Little things matter: Wigan fans aim to improve matchday pies
Posted on 17th February 2017
Like many grounds across the country, the DW Stadium suffers from some very questionable match-day catering. Alan Moore from the Pie At Night, tells us what Wigan fans are doing about it…
Have you heard? Respected Mudhutter fanzine editor and author Martin ‘Jimmy’ Tarbuck has started a petition on change.org asking for the powers that be at Wigan Athletic and the DW Stadium to stock pies from local company Galloways rather than some old generic, petrol station fayre.
Unsurprisingly, we’re fully behind him here at Latics fans site and podcast The Pie at Night.
“Wiganers you say? Doing an internet petition about the pies on sale in their stadium? Shouldn’t they be worried about bigger things, like all those empty seats they have on a Saturday? GUFFAW”
Ok, on first look, the idea of campaigning for one brand of pies over another to be sold at a football stadium might seem like a joke, a bit trite or even, given our reputation as ‘pie-eaters’, something that reflects poorly on stereotypical images of Wigan and Wiganers.
But when it comes down to it, this is none of those, there’s a serious point (or several) here…
Firstly, Wigan Athletic won the FSF’s Premier League Away Day of the Year in 2015, partially at least, on the strength of the pies we served at the time (the now defunct Pooles). THE LITTLE THINGS MATTER in how people view their visits to other football clubs and no one deserves rubbish pies. The last couple of years of Hollands have been dire. Imagine having to eat something like Pukka or Ginsters?
That sort of thing should definitely be left to truck drivers, travelling salesmen and rubbish indie bands touring the country in the vain hope of being the next Oasis.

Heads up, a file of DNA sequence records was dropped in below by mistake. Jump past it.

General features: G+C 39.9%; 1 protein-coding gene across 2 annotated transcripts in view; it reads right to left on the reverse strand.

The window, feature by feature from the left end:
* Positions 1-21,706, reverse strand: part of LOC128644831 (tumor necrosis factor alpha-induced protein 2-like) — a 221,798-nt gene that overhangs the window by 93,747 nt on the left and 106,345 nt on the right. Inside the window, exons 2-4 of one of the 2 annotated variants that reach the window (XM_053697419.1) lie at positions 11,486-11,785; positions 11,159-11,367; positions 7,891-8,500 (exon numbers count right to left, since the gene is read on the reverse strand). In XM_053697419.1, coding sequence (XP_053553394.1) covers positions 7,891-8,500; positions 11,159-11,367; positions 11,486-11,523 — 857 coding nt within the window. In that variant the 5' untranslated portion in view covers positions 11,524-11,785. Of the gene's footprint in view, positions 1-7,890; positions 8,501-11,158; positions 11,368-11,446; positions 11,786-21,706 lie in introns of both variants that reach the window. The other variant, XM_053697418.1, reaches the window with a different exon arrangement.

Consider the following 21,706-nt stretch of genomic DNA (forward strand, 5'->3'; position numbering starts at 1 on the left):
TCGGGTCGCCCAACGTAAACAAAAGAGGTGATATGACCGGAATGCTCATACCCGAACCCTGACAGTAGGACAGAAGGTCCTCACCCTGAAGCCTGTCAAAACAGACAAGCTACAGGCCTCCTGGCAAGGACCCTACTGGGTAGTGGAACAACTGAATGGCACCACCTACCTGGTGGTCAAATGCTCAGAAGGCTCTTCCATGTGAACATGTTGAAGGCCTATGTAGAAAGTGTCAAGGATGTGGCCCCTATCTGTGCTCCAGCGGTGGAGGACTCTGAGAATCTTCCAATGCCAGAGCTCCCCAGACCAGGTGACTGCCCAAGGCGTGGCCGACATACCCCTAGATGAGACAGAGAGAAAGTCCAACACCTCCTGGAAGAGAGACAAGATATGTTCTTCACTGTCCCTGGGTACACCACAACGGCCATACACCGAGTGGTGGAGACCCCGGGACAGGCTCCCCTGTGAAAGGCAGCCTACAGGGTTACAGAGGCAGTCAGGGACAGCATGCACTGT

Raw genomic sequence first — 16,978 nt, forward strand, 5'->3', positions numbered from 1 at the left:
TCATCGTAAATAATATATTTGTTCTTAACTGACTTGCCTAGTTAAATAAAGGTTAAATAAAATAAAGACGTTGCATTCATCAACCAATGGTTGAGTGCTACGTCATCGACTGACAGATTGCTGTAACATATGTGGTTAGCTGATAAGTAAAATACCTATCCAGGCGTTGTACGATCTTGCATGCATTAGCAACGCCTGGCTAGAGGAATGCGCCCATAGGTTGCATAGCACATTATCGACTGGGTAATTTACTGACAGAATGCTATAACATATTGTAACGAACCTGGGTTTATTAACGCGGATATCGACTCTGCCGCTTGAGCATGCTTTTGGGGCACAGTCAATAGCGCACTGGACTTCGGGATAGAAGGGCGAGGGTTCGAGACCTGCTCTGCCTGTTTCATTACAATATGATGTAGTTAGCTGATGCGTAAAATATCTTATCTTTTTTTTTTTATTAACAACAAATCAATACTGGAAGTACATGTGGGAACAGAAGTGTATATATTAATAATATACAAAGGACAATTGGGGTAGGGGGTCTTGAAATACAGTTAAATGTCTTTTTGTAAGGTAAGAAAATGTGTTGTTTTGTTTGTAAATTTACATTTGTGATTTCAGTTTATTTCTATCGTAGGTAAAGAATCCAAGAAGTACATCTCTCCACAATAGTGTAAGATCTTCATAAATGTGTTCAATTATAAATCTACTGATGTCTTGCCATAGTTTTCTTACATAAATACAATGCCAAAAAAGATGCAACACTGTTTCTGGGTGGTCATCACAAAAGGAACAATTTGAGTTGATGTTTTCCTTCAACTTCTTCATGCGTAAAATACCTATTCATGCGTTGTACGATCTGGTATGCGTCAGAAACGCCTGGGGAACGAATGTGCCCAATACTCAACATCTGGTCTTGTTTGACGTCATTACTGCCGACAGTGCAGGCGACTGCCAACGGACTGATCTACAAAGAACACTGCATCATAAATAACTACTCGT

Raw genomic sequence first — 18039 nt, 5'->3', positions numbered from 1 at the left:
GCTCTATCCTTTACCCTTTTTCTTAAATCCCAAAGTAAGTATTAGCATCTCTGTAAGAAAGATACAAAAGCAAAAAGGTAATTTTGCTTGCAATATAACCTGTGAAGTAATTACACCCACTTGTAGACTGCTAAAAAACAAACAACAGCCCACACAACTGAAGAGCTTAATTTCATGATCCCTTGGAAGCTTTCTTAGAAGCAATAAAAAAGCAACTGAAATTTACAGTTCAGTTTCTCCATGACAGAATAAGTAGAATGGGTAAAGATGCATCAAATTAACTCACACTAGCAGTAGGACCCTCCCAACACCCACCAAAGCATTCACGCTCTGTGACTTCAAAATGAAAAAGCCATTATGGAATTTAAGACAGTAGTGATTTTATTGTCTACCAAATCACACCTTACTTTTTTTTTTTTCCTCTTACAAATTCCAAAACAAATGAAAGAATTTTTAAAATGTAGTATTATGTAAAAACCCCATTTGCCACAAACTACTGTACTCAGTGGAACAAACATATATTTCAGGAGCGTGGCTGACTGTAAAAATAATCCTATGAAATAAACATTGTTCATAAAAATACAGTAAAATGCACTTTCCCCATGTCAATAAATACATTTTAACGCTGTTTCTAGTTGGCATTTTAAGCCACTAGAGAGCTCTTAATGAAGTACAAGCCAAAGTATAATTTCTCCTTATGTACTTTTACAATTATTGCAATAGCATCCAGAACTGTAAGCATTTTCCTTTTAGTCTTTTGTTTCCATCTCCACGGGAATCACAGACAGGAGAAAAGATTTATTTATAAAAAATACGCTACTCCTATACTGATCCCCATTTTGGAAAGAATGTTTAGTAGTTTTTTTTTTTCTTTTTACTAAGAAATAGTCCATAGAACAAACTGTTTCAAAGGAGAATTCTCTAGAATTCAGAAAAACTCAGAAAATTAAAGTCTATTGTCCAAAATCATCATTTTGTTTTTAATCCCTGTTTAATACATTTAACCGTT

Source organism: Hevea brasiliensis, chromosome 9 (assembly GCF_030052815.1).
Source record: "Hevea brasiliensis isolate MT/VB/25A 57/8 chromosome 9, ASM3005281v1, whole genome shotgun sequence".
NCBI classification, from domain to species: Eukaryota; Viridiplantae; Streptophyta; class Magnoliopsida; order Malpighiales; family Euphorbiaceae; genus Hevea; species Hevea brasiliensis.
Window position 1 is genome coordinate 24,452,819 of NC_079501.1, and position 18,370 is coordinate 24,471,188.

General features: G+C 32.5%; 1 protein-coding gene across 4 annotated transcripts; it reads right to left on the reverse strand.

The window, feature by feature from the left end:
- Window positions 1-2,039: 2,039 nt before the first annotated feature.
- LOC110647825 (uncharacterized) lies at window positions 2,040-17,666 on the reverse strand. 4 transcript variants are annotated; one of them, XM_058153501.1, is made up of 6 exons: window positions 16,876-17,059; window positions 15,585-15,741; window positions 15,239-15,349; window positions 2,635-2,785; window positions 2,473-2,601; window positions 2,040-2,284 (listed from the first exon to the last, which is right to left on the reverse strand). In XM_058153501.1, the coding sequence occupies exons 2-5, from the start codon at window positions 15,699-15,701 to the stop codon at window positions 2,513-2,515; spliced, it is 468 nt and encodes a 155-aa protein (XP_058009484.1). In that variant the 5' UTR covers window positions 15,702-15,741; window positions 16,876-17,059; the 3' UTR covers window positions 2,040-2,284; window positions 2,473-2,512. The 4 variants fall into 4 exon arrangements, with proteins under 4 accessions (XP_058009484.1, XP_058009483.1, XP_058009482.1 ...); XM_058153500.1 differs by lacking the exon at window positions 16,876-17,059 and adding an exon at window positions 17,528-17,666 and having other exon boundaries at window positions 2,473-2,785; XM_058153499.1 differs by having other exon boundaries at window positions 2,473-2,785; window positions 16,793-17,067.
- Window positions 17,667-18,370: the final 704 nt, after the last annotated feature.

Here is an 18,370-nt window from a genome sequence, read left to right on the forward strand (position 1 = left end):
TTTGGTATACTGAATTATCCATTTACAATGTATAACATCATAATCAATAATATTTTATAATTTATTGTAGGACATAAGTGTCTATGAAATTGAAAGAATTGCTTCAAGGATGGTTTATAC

Secondly, I’m fairly fed up of hearing how great the catering is at places like Reading or Brighton. Sorry, that’s not fair, I’m not fed up, I’m jealous of clubs where they go a bit further than the minimum and try to inject a bit of local flavour or variation into what they offer fans. Is it important?
Well, fans didn’t invent the phrase “match-day experience” or put going to the game in competition with going to the pictures or a gig, but in that context it does matter, a lot, being a bit different and having some character is going to get people through the turnstiles, surely? As for the fans, as I’ve already said, THE LITTLE THINGS MATTER.
Finally and more than anything is something that isn’t a little thing at all. We can talk all we like about the commercialisation of the game or about fans being treated as consumers but regardless of how far down that line your club has gone (and we’re fairly lucky on that front at Wigan) it doesn’t mask the truth that a football club is more than a just a business or a sports team.
Whether they like it or not, they are a key part of the community, a focal point for local people and one of the few remaining opportunities those people have to gather together to try and show some civic pride.
That brings with it responsibilities (which again, Latics are pretty good with as their regular nominations, and awards, as ‘Northwest Community Club of the Year’ show) but also opportunities. Opportunities to support more than just the community, opportunities to promote other local businesses, support local jobs and strengthen the local economy.
So, yes, have a laugh at our pie obsession, chuck in a few ‘Wigan Kebab’ (three pies on a stick) or ‘Wigan wedding cake’ (three pies on top of each other) jokes, or even a few empty seat jibes, but then have a proper think about this. Then sign the petition, even if you feel you’re not *that* bothered about it.
Because whether you support Latics, support Wigan or not, whether you’re from Wigan or not, you know it makes sense and you sort of wish your club would do something similar.
Thanks to Richard Pope for the image used in this article. Reproduced here under Creative Commons license.